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Wildlife officer recognized for Dublin Ranch investigation work

CDFW's Nicole Kozicki receives prestigious award

A California Department of Fish and Wildlife employee is being recognized nationally for her efforts to protect endangered species on a Dublin property.

Wildlife officer Nicole Kozicki this week was formally named the Pogue-Elms Wildlife Law Enforcement Officer of the Year, the highest honor handed down by the Western Association of Fish and Wildlife Agencies. She has worked for CDFW in the Bay Area for 27 years and was also named its 2017 Wildlife Officer of the Year.

"We are very happy to see Wildlife Officer Kozicki receive the Pogue-Elms award for her extraordinary dedication to the protection of California's natural resources," CDFW assistant chief Steve Riske stated. "Her tireless investigations of poaching, pollution, and environmental crimes are an example to her fellow wildlife officers in California and to others throughout the country."

Among Kozicki's greatest accomplishments, CDFW officials said, is her leadership of an investigation into illegal development practices at Dublin Ranch that threatened the endangered California tiger salamander and red-legged frog.

That investigation uncovered numerous violations of state and federal law, including habitat destruction and falsification of permitting documents, according to CDFW officials. In December 2015 developer James Tong, who had sought to build residences on the property near Tassajara Creek, pleaded no contest to one count of submitting fraudulent documents. As part of the plea deal, he agreed to serve a year of probation, pay $650,000 in fines and preserve 107 acres of land in Contra Costa County.

"The benefits of (Kozicki's) investigations will be measured for generations to come," said David Bess, chief of CDFW's law enforcement division.

The Western Association of Fish and Wildlife Agencies represents 23 states and Canadian provinces. It created the award in honor of Idaho Department of Fish and Game wildlife officers Bill Pogue and Conley Elms, who were killed during a poaching investigation in 1981.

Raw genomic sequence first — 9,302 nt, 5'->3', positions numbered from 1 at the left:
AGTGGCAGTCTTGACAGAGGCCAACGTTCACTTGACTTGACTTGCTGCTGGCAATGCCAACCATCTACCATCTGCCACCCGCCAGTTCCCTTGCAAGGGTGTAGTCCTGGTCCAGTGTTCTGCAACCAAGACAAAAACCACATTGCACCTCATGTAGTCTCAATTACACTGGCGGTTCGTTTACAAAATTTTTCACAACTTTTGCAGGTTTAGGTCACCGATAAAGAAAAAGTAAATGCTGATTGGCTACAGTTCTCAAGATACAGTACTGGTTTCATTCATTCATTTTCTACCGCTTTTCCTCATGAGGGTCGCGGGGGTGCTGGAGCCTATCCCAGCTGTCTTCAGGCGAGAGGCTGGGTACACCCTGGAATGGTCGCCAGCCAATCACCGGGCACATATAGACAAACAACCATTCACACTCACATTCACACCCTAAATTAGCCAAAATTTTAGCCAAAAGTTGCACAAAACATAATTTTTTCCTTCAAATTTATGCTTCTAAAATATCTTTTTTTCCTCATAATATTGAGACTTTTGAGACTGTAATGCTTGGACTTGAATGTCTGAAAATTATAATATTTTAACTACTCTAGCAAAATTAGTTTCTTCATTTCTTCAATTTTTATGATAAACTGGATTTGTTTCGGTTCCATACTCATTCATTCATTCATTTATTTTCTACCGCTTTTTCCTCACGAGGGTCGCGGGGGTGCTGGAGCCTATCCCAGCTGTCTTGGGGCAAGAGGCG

Comments

2 people like this
Posted by Michael Austin
a resident of Pleasanton Meadows
on Jul 12, 2017 at 5:25 pm

Michael Austin is a registered user.

Great work Nicole.
James Tong received a slap on the wrist for his environmental abuse.
Through your work, we know him, know where he is, know what he is doing.
That in it self will keep all of us watching his every move.
Thank you very much.


1 person likes this
Posted by Jill
a resident of Del Prado
on Jul 13, 2017 at 9:53 am

Thank you for your hard work! We appreciate your commitment to protecting our natural resources and wildlife.


1 person likes this
Posted by Khim Yang
a resident of Pleasanton Valley
on Jul 14, 2017 at 10:31 am

Thank you, Officer Kozicki, for taking care of the natural habitats of those who can't fend for themselves. I didn't even know that such a department exists to cross-check and investigate environmental violations, and am very glad that we have one. With all the rapid development in Dublin, I'm sure we cause enough damage to nature even without all the forfeit documents. Your important work will go a long way in helping to preserve what little nature we know for our future generations. Congratulations on the recognitions well-deserved, and please keep up the good work!


Like this comment
Posted by thanks
a resident of Another Pleasanton neighborhood
on Jul 14, 2017 at 4:31 pm

Thanks for going after James Tong from Charter Properties and exposing his fraud. Like Michael above states, Tong got off way too easily and should really be banned from developing anywhere in California. He not only defrauded us and shirked his responsibilities of conservation but Tong has also been convicted on campaign finance abuses by the FPPC.

I have done work with some local developers but never heard anybody as brash as Tong who stated that these fines were just the cost of doing business and he does not worry about it.


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